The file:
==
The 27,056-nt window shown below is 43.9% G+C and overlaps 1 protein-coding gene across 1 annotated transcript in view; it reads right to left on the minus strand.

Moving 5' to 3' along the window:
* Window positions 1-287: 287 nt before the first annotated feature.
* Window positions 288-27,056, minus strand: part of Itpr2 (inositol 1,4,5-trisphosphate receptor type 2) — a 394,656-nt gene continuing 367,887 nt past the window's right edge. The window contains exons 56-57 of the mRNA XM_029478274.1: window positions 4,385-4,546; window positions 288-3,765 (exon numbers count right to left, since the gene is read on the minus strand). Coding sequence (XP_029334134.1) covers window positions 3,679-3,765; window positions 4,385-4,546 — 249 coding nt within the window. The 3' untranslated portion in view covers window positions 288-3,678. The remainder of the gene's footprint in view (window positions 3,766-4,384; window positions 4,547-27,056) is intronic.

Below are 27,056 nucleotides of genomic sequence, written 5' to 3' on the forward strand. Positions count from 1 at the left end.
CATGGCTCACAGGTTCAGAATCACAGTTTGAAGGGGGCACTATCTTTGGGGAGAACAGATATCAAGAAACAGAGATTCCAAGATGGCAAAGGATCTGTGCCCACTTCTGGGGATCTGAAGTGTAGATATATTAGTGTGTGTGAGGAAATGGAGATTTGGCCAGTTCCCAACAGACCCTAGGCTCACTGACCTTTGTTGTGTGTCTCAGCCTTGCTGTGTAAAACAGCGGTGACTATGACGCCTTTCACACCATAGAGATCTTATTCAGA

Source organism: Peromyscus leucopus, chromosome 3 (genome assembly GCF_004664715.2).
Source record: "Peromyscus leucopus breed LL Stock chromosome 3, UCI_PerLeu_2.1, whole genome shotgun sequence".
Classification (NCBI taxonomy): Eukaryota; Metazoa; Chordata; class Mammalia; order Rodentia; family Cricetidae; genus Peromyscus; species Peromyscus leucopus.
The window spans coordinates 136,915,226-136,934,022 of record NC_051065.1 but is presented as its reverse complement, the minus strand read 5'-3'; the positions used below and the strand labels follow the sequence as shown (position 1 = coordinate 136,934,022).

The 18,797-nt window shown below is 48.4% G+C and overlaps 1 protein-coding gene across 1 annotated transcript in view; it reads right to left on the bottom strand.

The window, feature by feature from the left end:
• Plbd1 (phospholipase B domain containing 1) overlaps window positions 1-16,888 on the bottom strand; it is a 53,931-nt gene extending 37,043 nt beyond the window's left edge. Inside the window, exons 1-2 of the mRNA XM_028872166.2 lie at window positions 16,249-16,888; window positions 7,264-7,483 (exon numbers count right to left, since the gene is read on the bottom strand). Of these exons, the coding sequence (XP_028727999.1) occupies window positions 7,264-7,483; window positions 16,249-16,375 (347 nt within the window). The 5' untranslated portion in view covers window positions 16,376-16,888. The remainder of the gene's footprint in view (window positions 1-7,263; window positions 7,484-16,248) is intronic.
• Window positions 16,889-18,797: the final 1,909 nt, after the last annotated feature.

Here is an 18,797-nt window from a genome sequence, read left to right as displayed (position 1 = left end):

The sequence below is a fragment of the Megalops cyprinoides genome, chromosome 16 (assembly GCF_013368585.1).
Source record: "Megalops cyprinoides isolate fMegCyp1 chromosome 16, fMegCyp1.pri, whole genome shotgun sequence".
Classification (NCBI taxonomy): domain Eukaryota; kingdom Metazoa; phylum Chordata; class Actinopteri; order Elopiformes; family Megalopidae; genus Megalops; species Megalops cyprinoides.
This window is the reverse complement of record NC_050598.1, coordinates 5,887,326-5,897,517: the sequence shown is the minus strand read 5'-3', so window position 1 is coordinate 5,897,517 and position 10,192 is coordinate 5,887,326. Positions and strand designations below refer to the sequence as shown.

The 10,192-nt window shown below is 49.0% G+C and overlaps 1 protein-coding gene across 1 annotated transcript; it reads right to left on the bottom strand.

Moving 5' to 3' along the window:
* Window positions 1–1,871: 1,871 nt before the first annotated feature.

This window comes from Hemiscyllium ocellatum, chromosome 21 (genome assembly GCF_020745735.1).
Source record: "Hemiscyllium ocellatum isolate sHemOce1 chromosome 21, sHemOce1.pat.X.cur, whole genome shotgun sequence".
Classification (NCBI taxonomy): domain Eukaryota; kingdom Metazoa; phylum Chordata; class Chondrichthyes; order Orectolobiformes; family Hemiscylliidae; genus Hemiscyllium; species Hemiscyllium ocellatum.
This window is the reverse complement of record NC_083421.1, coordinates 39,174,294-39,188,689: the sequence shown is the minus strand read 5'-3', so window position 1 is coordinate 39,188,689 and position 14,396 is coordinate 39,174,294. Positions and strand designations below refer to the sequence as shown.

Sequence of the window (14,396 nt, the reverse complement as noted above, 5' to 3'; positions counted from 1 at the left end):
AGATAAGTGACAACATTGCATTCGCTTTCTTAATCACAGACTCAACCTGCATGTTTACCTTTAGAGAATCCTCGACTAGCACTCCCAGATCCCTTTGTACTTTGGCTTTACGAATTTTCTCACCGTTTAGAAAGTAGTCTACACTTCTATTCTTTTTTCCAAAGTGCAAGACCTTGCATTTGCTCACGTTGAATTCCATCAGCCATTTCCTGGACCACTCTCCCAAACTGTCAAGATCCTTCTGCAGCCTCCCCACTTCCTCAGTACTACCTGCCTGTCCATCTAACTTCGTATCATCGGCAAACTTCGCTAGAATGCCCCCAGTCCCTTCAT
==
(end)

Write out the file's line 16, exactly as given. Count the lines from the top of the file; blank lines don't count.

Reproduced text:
The sequence below is a fragment of the Megalops cyprinoides genome, chromosome 16 (assembly GCF_013368585.1).